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Engineering often goes unappreciated until there’s a mistake. Then everyone knows about it.

Engineering mistakes can lead to high-profile disasters and even litigation. That’s why engineers need to optimize and stress test their designs. Doing so can also save millions on iterative prototyping with physical materials.

Finite element analysis is a common way of testing a design. Here’s a look at FEA and how it can help.

What is Finite Element Analysis?

Finite element analysis is a way of mathematically modeling the stresses on an engineering design.

Engineers can apply FEA to any physics problem we can model mathematically. That includes structural analysis, fluid dynamics, and heat transfer.

The importance of FEA lies in its ability to take a complex design and offer insight into its efficiency and robustness of the design. With FEA, engineers can gain early information on system failures and improper design techniques.

The Finite Element Method

The finite element method involves constructing a digital mesh of the design. This design comprises of innumerable smaller elements. These smaller elements are the “finite elements” of the name.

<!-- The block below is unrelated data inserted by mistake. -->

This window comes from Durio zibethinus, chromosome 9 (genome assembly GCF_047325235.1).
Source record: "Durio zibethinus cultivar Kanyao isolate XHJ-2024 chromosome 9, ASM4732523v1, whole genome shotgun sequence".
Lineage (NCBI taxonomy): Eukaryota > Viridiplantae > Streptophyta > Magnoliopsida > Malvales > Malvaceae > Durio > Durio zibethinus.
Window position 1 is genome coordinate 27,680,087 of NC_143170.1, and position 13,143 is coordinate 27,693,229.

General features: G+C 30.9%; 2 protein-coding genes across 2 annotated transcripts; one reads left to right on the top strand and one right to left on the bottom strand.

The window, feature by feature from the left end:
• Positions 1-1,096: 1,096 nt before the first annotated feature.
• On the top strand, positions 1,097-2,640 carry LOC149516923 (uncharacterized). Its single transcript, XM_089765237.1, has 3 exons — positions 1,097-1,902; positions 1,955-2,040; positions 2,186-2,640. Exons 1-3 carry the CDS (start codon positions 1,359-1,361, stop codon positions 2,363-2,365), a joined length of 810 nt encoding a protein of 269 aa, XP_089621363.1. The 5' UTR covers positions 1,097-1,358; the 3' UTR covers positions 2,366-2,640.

We can then map data for each of the finite elements. This breaks a large-scale equation down into multiple, smaller equations for each element. These equations then combine to give a picture of the dynamics acting on the design.

The equations usually required for this kind of calculation are often partial differential equations. With FEM, these PDEs break down into simpler algebraic approximations.

In FEA, engineers can tweak the prediction accuracy of a complicated domain to maintain focus on the core problem. For instance, in an FEA of a human leg, they could focus prediction accuracy on the stresses acting on the knee during impact exercise.

Why is FEA Useful?

FEA allows engineers to prototype a design in action without the need to create a physical working model.

The nature of FEA offers a few more advantages. The use of finite elements allows the modeling of multiple material types, testing of complex geometry, and the ability to capture local effects acting on a small area of the design.

In practice, engineers can use finite element modeling software on a huge variety of tasks. The deformation of a car on impact, stresses on human joints, and fluid dynamics over turbines are just a few of its varied applications.

Finite element analysis is only a predictive model. It doesn’t confirm that a design will survive the modeled stresses. But it gives engineers a clearer picture of how the design will react to stresses and reduces the need for extensive prototyping.

Effective Use of Finite Element Analysis

Finite element analysis is a powerful tool in the belt of an engineer, and effective use of FEA can save companies time and money through mathematical prototyping. FEA is just one of the digital technologies transforming the future of engineering.

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